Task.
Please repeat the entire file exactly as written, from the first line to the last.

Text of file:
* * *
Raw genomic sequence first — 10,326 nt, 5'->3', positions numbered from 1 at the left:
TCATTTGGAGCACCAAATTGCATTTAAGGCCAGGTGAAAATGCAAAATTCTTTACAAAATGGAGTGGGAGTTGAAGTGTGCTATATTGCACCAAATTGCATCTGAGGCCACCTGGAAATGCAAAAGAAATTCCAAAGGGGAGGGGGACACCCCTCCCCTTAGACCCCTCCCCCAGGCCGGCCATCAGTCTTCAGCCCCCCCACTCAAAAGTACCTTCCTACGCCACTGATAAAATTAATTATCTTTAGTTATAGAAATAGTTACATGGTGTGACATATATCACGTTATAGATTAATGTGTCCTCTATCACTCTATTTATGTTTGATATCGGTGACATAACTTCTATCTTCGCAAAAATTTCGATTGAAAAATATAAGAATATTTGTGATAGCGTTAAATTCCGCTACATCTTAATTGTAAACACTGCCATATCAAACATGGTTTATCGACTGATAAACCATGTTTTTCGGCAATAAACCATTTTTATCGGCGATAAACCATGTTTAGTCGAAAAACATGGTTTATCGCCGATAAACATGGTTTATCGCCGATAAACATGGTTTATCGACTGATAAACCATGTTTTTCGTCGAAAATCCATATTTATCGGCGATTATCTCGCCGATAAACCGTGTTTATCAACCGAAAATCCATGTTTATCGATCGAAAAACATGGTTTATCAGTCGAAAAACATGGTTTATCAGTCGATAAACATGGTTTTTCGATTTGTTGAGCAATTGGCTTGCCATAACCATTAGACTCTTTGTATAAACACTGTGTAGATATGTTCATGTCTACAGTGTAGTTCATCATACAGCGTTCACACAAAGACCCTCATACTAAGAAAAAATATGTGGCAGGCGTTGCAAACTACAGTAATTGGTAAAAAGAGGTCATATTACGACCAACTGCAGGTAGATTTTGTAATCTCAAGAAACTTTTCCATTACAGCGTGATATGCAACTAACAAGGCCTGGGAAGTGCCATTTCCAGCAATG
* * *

Raw genomic sequence first — 10,326 nt, 5'->3', positions numbered from 1 at the left:
TCATTTGGAGCACCAAATTGCATTTAAGGCCAGGTGAAAATGCAAAATTCTTTACAAAATGGAGTGGGAGTTGAAGTGTGCTATATTGCACCAAATTGCATCTGAGGCCACCTGGAAATGCAAAAGAAATTCCAAAGGGGAGGGGGACACCCCTCCCCTTAGACCCCTCCCCCAGGCCGGCCATCAGTCTTCAGCCCCCCCACTCAAAAGTACCTTCCTACGCCACTGATAAAATTAATTATCTTTAGTTATAGAAATAGTTACATGGTGTGACATATATCACGTTATAGATTAATGTGTCCTCTATCACTCTATTTATGTTTGATATCGGTGACATAACTTCTATCTTCGCAAAAATTTCGATTGAAAAATATAAGAATATTTGTGATAGCGTTAAATTCCGCTACATCTTAATTGTAAACACTGCCATATCAAACATGGTTTATCGACTGATAAACCATGTTTTTCGGCAATAAACCATTTTTATCGGCGATAAACCATGTTTAGTCGAAAAACATGGTTTATCGCCGATAAACATGGTTTATCGCCGATAAACATGGTTTATCGACTGATAAACCATGTTTTTCGTCGAAAATCCATATTTATCGGCGATTATCTCGCCGATAAACCGTGTTTATCAACCGAAAATCCATGTTTATCGATCGAAAAACATGGTTTATCAGTCGAAAAACATGGTTTATCAGTCGATAAACATGGTTTTTCGATTTGTTGAGCAATTGGCTTGCCATAACCATTAGACTCTTTGTATAAACACTGTGTAGATATGTTCATGTCTACAGTGTAGTTCATCATACAGCGTTCACACAAAGACCCTCATACTAAGAAAAAATATGTGGCAGGCGTTGCAAACTACAGTAATTGGTAAAAAGAGGTCATATTACGACCAACTGCAGGTAGATTTTGTAATCTCAAGAAACTTTTCCATTACAGCGTGATATGCAACTAACAAGGCCTGGGAAGTGCCATTTCCAGCAATG